Astronaut

A Human Loving Alien
A Human Loving Alien An astronaut is the first to step onto an alien planet. The alien's are so excited that they change all their signs to English, and even rename some of their places and landmarks after Human places and landmarks and things. The astronaut decides the first place he wants to go is a pub. He sees a nearby alien and asks, "where's the pub?" The alien gurgles back but his suit translates to the astronaut in real time. The alien says, "just around the corner!" The astronaut heads around the corner and sees it! It's labelled "The Keyboard" and he asks the bouncer, "Why is it called the Keyboard?" The bouncer replies, "the boss loves all things human and changed his name to reflect that. Ask him, he's the bartender." So the astronaut enters the Keyboard and goes to the bartender. "Excuse me, do you own this pub?" The astronaut says. "I do." The bartender gurgles back. "Why is it called the Keyboard?" The man asks. "Well," the alien gurgles in reply, "since I knew you humans were coming I updated the name!" The astronaut is on the edge of his seat... "The reason it's called the Keyboard is because it's a space bar."
Who the Heck Is Mr. Gorsky?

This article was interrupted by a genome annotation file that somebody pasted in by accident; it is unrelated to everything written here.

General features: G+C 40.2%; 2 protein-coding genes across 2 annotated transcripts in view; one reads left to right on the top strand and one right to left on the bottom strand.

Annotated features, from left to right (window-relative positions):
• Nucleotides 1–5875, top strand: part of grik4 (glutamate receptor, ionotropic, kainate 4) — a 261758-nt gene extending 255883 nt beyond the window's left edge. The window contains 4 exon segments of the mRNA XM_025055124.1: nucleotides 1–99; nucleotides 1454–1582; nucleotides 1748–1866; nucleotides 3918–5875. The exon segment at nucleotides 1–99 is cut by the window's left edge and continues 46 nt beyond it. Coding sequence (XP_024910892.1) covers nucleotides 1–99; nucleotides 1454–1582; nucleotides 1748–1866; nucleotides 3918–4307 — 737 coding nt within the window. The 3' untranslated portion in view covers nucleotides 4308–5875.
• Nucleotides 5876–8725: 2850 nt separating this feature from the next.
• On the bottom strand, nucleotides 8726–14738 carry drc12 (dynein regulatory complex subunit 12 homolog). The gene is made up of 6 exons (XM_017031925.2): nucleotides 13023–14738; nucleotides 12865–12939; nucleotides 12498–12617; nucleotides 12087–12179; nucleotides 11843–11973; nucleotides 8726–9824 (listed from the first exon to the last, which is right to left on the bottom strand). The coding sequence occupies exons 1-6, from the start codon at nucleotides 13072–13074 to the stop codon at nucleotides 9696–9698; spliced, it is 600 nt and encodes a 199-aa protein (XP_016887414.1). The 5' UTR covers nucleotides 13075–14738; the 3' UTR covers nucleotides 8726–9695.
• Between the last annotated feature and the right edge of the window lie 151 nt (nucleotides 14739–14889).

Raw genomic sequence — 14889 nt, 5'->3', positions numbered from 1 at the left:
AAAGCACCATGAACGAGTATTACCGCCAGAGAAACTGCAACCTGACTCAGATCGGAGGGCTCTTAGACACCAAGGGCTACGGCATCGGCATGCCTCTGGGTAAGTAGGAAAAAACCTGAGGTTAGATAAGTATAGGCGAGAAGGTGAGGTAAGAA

Who the Heck Is Mr. Gorsky? On July 20th, 1969, as commander of the Apollo 11 lunar module, Neil Armstrong was the first person to set foot on the moon. His first words after stepping on the moon, "that's one small step for man, one giant leap for mankind," were heard by millions of people around the world. But just before he re-entered the lander, he made the enigmatic remark: "good luck, Mr. Gorsky." Many people at NASA thought it was a casual remark concerning some rival Soviet cosmonaut. However, upon checking, there was no Gorsky in either the Russian or American space programs. Over the years many people questioned Armstrong as to what the "good luck, Mr. Gorskyā€¯ statement meant, but he just brushed them off by smiling. On July 5th, 1995, in Tampa Bay, Florida, while answering questions following a speech, a reporter brought up the 26-year-old question. That time, he finally responded. Mr. Gorsky had died, so Neil Armstrong felt he could answer the question. In 1938, when he was a kid in a small Midwestern town, he was playing baseball with a friend in the backyard. His friend hit the ball, which landed in his neighbor's yard by the bedroom windows. His neighbors were Mr. and Mrs. Gorsky. As he leaned down to pick up the ball, the young Armstrong heard Mrs. Gorsky shouting at Mr. Gorsky. "Sex? You want s*x?! You'll get s*x when the kid next door walks on the moon!"